• They [bankers] don't even invest in hot fusion, and never in fission reactors without all sorts of subsidies, both overt and covert.

    Given the situation with the AP1000 Vogle nuclear reactor now under construction in Georgia, the bankers are wise not to invest in conventional fission reactors. Vogle is the only nuclear reactor project in the U.S. in the last 30 years, and it is a technical and economic disaster. The PSC may decide to abandon it. The vote comes tomorrow.


    I personally hope they continue to build it, and I hope they manage to finish it by 2022, according to the new schedule. I would like to see that because there is no other way to reduce CO2 emissions in Georgia, to reduce the threat of global warming and air pollution from fossil fuels. There is not much potential wind power in Georgia. Plenty of potential solar power, but it is not being tapped.


    Two other AP1000 reactor projects were abandoned in South Carolina this July. I think there is no likelihood nuclear reactors will be constructed in U.S., Japan or Europe. Only China is making them. I would say the technology is dead.


    In my opinion, there is no likelihood Tokamak plasma fusion reactors will ever become a practical source of energy. They would produce far too much nuclear waste. By the time they are made practical, the cost of wind and solar power, and possibly space-based solar power, will be far cheaper than Tokomak electricity, or natural gas and coal, for that matter. Of course I hope that cold fusion can be made to work. It is potentially even cheaper than solar, wind or natural gas. See:


    http://lenr-canr.org/acrobat/RothwellJcoldfusionb.pdf

  • This reminds me communist propaganda https://www.digitaltrends.com/…reactor-halfway-complete/

    There also was a an update from General Fusion.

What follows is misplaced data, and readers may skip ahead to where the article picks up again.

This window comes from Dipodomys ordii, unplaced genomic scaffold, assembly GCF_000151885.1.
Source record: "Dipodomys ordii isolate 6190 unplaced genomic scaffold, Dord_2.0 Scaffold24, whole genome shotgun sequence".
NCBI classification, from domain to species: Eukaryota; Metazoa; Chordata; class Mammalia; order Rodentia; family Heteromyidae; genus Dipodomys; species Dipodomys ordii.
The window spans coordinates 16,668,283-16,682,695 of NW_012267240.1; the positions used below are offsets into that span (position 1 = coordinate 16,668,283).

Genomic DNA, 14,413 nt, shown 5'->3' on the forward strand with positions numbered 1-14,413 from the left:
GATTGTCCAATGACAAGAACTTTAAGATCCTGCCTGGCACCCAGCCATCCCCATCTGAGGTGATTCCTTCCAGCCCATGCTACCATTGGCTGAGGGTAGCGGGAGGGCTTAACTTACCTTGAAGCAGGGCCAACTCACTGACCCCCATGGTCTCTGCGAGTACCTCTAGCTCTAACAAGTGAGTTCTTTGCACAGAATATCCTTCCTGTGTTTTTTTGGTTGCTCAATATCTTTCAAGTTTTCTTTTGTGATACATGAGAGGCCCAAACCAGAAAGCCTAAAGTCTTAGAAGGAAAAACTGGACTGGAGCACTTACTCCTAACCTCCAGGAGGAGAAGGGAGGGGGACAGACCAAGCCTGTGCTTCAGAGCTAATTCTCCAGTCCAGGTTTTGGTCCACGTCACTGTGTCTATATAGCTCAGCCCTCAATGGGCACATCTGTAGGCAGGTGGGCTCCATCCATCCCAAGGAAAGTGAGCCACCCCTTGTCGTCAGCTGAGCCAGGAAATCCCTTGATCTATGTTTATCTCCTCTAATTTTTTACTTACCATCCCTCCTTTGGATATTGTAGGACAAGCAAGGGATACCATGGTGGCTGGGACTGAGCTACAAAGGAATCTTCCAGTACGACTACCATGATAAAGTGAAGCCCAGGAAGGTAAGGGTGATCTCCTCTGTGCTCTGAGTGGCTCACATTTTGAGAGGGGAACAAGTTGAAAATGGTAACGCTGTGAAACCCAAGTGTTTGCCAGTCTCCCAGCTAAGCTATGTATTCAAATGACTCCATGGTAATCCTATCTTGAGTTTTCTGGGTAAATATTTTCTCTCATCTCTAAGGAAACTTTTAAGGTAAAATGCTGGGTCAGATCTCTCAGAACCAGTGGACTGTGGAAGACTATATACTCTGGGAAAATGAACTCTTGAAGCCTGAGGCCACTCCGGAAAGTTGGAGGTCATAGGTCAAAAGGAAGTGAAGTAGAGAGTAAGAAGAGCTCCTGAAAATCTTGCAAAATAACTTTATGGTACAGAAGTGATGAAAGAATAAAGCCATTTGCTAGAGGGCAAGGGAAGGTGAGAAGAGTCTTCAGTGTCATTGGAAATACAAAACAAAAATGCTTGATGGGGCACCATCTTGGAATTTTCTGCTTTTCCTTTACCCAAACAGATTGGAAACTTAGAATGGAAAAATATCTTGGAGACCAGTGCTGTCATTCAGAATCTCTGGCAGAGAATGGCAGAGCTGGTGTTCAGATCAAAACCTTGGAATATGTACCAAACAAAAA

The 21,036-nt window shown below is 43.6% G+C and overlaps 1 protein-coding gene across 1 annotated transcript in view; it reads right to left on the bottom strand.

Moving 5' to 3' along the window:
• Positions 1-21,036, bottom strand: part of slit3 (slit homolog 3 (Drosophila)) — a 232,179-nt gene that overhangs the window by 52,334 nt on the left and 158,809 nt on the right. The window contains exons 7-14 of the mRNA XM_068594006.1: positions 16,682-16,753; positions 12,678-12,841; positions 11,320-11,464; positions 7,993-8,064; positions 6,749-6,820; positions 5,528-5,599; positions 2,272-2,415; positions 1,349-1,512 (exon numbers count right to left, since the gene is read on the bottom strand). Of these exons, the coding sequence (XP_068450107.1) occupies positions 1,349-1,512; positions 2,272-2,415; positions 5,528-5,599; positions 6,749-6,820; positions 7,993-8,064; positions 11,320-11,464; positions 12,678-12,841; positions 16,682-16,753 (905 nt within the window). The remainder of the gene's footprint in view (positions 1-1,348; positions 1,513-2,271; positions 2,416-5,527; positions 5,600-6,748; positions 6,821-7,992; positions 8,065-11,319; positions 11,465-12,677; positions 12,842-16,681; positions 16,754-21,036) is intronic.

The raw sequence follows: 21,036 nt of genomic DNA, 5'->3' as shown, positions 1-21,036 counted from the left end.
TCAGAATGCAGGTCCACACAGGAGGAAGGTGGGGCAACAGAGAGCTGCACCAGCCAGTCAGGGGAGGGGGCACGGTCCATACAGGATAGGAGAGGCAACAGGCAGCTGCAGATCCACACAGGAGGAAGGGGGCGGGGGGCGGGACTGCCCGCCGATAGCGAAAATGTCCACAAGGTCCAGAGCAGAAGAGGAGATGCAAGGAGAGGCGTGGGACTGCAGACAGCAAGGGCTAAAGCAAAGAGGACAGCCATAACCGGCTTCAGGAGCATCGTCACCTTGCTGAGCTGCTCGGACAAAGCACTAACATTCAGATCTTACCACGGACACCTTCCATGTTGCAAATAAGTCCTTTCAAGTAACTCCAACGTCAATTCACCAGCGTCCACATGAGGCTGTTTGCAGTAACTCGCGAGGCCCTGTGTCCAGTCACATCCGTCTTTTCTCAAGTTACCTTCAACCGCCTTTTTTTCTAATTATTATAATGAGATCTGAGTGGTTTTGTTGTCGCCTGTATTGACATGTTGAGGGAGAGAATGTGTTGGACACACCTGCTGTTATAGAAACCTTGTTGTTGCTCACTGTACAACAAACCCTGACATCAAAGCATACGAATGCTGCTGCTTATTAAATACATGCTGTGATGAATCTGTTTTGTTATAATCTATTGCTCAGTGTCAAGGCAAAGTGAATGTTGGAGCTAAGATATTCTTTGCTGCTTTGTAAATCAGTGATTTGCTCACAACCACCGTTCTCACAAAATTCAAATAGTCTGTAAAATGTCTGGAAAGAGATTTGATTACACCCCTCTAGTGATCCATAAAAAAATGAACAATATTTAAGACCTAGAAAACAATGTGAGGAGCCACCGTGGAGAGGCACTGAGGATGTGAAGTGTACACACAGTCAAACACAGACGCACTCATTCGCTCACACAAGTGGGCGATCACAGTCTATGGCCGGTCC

http://generalfusion.com/2017/…-to-develop-fusion-power/


    While I admire engineering of GF I still don't see how they are planning to create a vortex in 1 cm volume of mercury they are planning to use as heat carrying and shockwave medium.

    I see that the GF changed the promise of fusion from 'years away' to '2 years' of so.

  • Given the situation with the AP1000 Vogle nuclear reactor now under construction in Georgia, the bankers are wise not to invest in conventional fission reactors. Vogle is the only nuclear reactor project in the U.S. in the last 30 years, and it is a technical and economic disaster. The PSC may decide to abandon it. The vote comes tomorrow.

    it appears the vote was approved to continue.

  • I'd be way more concerned about the compression and containment part than the plasma injector part. Creating a plasma is relatively simple. Confining it and maintaining it at high T is the hard part.

  • I am not sure how much mercury their big ball contains. Just imagine what happens to these few tons of metal after nuclear explosion. Now you need to create a vortex in it at least twice a second. Seems like insurmountable mechanical challenge.